Dan Fletcher = Passenger + Gregory Alan Isakov
Dan Fletcher is a solo artist who was born in Ithaca, New York, and is anything but a city slicker. Fletcher is a natural-born cowboy: tough on the outside, but gentle and sentimental on the inside. Raised on artists like Willie Nelson, his mama did, in fact, let her baby grow up to be a cowboy—at least, enough to write cowboy tunes and settle down in the Beehive State.
It’s clear that Fletcher crafted his first full-length album, Brooklyn Romantical, with some serious TLC. Brooklyn Romantical is not quite rock, folk or country. With a polished and obvious acoustic grounding, plus the occasional presence of soothing electric sounds, Fletcher is a quintessential Americana artist, finding balance and solace in writing and performing music.
Fletcher is, at times, more of a spoken word poet. With moments of little to no instrumental sounds, he is able to form total focus on his voice and effusive lyrics, especially on tracks like “The Man That I Am in Your Eyes,” where Fletcher speaks, rather than sings, above soft instrumentals: “On self reflection / I am constantly met with valleys of unconceivable emptiness / However, there was you / A contradiction / An immediate relief from zero / Cliché, but when I crossed your path / Something was born from nothing.”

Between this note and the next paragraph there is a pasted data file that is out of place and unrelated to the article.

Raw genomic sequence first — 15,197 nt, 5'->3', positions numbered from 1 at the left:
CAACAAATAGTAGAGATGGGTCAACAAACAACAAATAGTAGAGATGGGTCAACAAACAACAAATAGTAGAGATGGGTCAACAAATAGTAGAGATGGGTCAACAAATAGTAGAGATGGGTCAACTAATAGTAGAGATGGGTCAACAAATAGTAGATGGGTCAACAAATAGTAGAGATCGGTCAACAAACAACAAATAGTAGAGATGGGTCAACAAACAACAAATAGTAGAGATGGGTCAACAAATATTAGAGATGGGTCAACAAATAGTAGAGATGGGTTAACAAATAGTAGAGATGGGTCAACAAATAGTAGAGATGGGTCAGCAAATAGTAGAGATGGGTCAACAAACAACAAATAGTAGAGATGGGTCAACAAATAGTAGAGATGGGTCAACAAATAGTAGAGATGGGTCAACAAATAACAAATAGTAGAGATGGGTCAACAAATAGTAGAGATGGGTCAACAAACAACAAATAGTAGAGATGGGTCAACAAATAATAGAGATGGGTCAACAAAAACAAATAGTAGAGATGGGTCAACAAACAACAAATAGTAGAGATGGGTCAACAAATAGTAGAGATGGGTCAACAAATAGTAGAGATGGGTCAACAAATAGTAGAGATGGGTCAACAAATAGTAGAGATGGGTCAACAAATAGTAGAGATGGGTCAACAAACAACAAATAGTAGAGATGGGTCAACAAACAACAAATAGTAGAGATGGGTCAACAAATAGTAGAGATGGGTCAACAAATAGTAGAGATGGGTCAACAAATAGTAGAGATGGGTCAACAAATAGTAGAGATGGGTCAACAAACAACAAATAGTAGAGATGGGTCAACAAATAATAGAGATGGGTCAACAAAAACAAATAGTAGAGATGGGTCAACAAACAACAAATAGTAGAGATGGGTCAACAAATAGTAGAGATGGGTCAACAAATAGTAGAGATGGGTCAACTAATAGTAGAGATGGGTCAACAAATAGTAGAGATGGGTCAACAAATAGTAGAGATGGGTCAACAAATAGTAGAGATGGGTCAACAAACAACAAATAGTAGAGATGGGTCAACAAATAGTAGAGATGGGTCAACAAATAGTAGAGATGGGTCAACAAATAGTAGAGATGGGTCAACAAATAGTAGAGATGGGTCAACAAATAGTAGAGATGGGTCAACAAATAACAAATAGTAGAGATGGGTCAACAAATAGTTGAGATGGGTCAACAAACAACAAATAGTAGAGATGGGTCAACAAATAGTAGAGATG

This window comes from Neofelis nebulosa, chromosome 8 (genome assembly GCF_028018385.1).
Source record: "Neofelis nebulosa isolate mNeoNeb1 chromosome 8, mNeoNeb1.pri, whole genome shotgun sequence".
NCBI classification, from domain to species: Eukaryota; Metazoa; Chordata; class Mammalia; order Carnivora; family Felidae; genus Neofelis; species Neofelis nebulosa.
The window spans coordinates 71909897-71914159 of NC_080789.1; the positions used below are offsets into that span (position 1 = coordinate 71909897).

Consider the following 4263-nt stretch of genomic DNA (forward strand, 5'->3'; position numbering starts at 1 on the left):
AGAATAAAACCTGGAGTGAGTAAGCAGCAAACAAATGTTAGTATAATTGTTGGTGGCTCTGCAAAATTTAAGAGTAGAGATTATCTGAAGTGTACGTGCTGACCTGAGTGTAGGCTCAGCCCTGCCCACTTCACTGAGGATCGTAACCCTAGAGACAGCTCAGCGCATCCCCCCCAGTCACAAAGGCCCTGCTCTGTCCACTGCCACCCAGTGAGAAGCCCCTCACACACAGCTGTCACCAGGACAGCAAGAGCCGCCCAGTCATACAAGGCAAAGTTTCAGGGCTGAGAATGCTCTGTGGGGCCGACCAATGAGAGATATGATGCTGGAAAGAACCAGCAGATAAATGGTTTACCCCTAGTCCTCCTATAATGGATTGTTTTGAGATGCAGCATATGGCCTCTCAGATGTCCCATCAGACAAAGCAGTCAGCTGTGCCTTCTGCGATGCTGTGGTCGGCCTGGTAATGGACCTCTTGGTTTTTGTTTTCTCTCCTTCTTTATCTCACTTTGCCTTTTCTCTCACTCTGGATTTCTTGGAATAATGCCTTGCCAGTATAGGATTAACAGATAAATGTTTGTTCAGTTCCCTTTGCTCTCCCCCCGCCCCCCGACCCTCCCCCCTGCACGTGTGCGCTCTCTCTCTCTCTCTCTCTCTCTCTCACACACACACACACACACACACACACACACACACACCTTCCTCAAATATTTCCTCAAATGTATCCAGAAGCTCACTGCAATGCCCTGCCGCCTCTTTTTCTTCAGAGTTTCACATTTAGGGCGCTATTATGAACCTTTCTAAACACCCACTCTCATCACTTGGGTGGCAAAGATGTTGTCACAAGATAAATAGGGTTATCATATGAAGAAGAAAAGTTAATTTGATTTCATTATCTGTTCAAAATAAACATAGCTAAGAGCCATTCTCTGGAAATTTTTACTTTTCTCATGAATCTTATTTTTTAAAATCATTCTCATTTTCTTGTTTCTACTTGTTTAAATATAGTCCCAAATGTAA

Fletcher sings of the things he loves, finding joy in sweet, Western-sounding melodies: his wife, two sons and the West. As a staple Americana artist, Fletcher calls upon his old stomping grounds of New York City in his track “New York Nothing.” This track is a comical yet serious display of Fletcher’s discontent for New York, as he sings, “I’m about to punch a German tourist / In a fanny pack who just wants / directions to the Empire State to take a picture with his family for the fridge / I’m a dick, and it’s your fault,” followed by, “I wanna burn, burn, burn this city to the ground / Fuck you, fuck you, fuck you, I’m out!”
Fletcher has an uncanny ability to write songs that are simple, but demonstrate his musical talent, and accomplish a pleasant listening experience. His music is like funeral potatoes: where the people with good taste go for comfort. Brooklyn Romantical is an eight-track preview of what Fletcher can do, and should keep on doin’. –Lizz Corrigan